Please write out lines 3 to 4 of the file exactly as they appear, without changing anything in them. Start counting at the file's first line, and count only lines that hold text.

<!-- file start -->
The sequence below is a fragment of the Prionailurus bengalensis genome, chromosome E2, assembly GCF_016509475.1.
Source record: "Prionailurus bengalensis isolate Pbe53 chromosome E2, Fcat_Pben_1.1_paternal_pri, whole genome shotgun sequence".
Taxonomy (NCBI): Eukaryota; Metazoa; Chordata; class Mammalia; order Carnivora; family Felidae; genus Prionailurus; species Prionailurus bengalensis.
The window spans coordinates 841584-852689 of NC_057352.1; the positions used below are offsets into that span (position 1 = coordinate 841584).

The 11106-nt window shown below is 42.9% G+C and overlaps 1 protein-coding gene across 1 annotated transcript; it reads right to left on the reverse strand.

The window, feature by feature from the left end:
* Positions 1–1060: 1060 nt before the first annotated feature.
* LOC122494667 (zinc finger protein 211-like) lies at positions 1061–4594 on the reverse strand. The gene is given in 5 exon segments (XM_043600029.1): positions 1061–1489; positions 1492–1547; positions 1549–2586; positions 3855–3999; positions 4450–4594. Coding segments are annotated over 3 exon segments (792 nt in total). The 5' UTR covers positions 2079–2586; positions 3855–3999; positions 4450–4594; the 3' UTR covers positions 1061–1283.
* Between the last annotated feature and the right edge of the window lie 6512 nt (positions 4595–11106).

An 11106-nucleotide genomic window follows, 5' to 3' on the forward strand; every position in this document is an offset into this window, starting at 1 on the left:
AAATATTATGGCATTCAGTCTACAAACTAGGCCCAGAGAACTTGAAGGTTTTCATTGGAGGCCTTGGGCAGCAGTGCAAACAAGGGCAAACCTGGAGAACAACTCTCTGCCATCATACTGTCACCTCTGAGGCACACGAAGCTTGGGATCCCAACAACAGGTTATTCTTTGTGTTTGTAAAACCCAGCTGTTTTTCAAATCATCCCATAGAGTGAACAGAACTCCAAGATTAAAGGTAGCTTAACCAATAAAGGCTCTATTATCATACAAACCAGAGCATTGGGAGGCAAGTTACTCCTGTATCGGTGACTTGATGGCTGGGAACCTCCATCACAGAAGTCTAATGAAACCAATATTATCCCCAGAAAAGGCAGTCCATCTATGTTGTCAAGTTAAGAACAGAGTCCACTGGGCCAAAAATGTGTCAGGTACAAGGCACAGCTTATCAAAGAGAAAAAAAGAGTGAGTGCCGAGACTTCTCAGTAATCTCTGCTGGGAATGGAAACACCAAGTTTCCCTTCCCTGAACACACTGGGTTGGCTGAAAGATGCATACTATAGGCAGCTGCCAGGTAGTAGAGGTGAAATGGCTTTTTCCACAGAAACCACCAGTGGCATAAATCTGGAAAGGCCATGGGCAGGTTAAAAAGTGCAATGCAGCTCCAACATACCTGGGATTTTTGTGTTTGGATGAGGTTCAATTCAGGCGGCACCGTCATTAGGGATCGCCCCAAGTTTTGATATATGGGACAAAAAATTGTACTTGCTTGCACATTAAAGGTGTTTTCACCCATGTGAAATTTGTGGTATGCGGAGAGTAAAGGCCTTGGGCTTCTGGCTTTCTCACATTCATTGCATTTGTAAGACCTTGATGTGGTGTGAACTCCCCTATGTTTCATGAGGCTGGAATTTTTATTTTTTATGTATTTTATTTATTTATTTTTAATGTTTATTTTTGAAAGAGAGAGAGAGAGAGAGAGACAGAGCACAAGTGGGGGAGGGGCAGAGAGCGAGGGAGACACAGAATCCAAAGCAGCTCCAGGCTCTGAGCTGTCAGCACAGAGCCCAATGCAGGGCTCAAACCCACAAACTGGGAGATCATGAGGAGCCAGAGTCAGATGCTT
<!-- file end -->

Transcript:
Taxonomy (NCBI): Eukaryota; Metazoa; Chordata; class Mammalia; order Carnivora; family Felidae; genus Prionailurus; species Prionailurus bengalensis.
The window spans coordinates 841584-852689 of NC_057352.1; the positions used below are offsets into that span (position 1 = coordinate 841584).